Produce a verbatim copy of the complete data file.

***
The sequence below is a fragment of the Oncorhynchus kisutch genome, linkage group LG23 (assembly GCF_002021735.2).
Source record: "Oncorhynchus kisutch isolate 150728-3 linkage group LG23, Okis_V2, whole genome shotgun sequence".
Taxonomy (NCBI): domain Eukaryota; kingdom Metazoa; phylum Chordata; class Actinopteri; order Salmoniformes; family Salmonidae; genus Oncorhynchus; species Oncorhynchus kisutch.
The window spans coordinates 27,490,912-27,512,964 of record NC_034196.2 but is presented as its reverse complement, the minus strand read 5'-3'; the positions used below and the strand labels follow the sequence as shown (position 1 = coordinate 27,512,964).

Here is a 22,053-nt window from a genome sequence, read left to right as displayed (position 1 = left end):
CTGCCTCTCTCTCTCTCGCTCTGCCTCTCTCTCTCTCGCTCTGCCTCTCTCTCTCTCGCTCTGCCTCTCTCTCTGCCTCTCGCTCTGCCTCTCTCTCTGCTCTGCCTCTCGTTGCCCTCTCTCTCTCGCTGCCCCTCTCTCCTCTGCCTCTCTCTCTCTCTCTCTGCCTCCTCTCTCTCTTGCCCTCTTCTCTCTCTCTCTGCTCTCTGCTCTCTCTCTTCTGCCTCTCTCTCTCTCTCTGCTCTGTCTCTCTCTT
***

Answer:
The sequence below is a fragment of the Oncorhynchus kisutch genome, linkage group LG23 (assembly GCF_002021735.2).
Source record: "Oncorhynchus kisutch isolate 150728-3 linkage group LG23, Okis_V2, whole genome shotgun sequence".
Taxonomy (NCBI): domain Eukaryota; kingdom Metazoa; phylum Chordata; class Actinopteri; order Salmoniformes; family Salmonidae; genus Oncorhynchus; species Oncorhynchus kisutch.
The window spans coordinates 27,490,912-27,512,964 of record NC_034196.2 but is presented as its reverse complement, the minus strand read 5'-3'; the positions used below and the strand labels follow the sequence as shown (position 1 = coordinate 27,512,964).

Here is a 22,053-nt window from a genome sequence, read left to right as displayed (position 1 = left end):
CTGCCTCTCTCTCTCTCGCTCTGCCTCTCTCTCTCTCGCTCTGCCTCTCTCTCTCTCGCTCTGCCTCTCTCTCTGCCTCTCGCTCTGCCTCTCTCTCTGCTCTGCCTCTCGTTGCCCTCTCTCTCTCGCTGCCCCTCTCTCCTCTGCCTCTCTCTCTCTCTCTCTGCCTCCTCTCTCTCTTGCCCTCTTCTCTCTCTCTCTGCTCTCTGCTCTCTCTCTTCTGCCTCTCTCTCTCTCTCTGCTCTGTCTCTCTCTT